Granny Squannit and Moshup our forever folklore cultural heros to the Mashpee Wamps and Aquinnah Wamps have been watching and protecting the herring.
Aspao, legend maiden of the Mashpee’s loved to sing. Each season she sat on the log and sang near the river. The herring in the herring run would listen and wiggle their gray tails. She made them excited and happy.
Although it has been cold, cousin herring still migrate up our rivers. They soon are leaving the Atlantic Ocean to come home to retire as some of them will. Us folks love smoked herring, fried roe, pickled herring, fried herring. Oh! Where’s the corn meal?
Danny Tavares (Eagle Feather) says “Once the river was black, I could catch them with my hands when I was young. Now most are gone, makes me sad.”
Natasha Jonas mentions “The herring run is always a fun childhood memory. I loved to go down there with my dad, sisters and brother. We would catch some when they were big enough. After, go home and my dad would fry up the roe. I remember them tasting gritty, but he seasoned them up and they were good. I feel connected to the land while catching herring, being in nature and watching them jump up stream it’s a beautiful memory. This spring I plan on bringing my daughters down to the herring run. We’ll have to invite Papa too!”
Richard (Huck) Mills (1914-1990) recalled when Mr. Tom Mingo caught the herring and scaled them. It is said he sold the scales to non-Natives so they could make imitation pearls. Can you imagine that? Herring were bigger and oily in those early days.
Medicine Man, Earl (Soaring Eagle) Cash, Jr., notes “We have been having a ceremony for years in honor of the herring when I was younger the women brought food to the ceremony and declared “Happy New Year, Spring is here!”
Deacon Wayne Jackson (Big Oak) mentions, when he was younger he saw non-Native people coming to the river with fishing rods. “We catch herring with the fishing net! This is a tradition we need to retain.”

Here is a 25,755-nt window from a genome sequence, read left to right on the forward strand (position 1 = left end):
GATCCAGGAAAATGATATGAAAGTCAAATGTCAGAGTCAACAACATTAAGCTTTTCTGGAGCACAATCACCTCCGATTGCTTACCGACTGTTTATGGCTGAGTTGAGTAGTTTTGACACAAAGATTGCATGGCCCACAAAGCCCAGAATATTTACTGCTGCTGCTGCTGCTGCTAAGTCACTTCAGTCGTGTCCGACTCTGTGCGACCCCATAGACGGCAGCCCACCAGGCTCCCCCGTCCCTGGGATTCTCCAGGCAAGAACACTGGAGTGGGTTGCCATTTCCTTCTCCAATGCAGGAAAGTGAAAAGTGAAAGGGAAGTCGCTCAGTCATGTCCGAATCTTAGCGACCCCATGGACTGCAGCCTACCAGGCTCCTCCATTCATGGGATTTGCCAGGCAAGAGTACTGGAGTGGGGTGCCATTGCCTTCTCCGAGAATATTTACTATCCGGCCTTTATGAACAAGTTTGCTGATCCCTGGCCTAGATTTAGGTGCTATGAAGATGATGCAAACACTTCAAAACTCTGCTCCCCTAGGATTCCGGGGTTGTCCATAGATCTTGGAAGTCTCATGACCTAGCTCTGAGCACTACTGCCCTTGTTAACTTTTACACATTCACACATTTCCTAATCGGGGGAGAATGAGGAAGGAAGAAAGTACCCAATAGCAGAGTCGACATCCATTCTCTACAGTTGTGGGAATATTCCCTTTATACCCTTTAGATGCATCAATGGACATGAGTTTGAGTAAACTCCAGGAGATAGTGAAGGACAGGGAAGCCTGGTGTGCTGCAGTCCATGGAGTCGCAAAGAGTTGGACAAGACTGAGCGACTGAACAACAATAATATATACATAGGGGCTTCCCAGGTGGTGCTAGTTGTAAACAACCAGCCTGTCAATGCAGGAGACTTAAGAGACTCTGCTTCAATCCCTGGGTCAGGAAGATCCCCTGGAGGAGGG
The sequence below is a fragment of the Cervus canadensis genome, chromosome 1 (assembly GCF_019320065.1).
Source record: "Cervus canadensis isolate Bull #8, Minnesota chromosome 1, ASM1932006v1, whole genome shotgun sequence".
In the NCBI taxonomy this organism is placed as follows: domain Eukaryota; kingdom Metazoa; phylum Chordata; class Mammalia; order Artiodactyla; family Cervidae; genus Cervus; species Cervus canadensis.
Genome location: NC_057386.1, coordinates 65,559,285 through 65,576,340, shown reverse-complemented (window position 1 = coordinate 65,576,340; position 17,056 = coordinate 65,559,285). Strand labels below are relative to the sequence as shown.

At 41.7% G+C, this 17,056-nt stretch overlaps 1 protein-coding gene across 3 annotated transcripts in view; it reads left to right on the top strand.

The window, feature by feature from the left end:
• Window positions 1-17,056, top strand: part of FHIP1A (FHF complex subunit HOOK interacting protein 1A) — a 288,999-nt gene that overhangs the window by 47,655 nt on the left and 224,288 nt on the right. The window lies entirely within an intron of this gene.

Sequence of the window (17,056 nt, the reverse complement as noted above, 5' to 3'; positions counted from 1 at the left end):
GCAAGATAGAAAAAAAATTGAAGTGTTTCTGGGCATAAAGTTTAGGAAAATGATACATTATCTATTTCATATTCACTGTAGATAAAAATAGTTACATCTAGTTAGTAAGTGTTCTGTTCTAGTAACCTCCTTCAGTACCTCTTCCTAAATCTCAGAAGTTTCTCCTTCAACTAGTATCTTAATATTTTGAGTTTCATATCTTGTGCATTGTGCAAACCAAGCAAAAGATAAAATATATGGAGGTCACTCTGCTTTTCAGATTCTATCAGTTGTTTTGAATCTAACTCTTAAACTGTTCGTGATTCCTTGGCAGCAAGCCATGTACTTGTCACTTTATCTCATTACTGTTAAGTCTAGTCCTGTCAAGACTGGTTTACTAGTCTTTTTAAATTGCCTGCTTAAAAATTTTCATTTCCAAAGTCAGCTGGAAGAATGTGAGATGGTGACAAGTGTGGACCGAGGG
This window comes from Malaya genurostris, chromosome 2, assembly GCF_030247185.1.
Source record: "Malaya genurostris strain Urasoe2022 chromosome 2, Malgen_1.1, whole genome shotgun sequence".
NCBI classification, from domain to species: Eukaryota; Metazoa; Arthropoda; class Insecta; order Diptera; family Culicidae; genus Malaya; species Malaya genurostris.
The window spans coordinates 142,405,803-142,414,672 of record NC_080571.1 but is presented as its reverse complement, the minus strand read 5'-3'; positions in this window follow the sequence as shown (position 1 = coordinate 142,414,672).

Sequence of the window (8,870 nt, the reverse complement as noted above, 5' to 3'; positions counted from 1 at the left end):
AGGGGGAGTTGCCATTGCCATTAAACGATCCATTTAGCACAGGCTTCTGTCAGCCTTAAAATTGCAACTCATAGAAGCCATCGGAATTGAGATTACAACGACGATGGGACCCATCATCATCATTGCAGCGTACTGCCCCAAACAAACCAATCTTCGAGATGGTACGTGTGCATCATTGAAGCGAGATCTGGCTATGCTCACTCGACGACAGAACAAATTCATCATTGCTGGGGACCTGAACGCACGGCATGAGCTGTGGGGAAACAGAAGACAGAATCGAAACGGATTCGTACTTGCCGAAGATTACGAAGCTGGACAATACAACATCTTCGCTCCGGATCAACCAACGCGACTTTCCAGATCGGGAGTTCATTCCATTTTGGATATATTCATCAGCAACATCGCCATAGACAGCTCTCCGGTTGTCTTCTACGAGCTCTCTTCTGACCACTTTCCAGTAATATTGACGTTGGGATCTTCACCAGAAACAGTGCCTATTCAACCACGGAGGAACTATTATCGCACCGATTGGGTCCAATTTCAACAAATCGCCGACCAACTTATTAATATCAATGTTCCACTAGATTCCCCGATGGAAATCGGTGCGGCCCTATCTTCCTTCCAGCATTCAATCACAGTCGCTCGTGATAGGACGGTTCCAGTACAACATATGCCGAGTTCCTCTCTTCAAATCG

Oh jeepers, Minister Freddie Gray (Standing Oak) jumped off the Mashpee Wampanoag Transportation bus and tells us “There is nothing under the sun which will move around as is the new life journey of the might herring!”
Lillian Bento, 91 of Falmouth (my rehab roommate), says her husband would take her years ago to Mashpee herring run. They would watch them, “There were many, many!” She looked forward to seeing them for many years and still asking about them. She has a memory like the herring!
Honorable Chief Vernon Lopez (Silent Drum) recalls, “Some seventy years ago when grandpa (Uncle George) would come to the river with his horse and wagon. There was a handmade box made with netting and cedar poles. He would drop it in the river to catch herring. Grandpa would then go around and give herring to gardeners for fertilizer. Also he would give to fishermen from New Bedford for bait. We lived by the river all my life and love it.”
Chief is now 96 years young. The spirit of the herring, ancestors and cultural traditional folklore is loved.
Karl Mills simply told me, just a few days ago, “I want some fried herring and fried herring roe now Bird!”
By Aunt Joan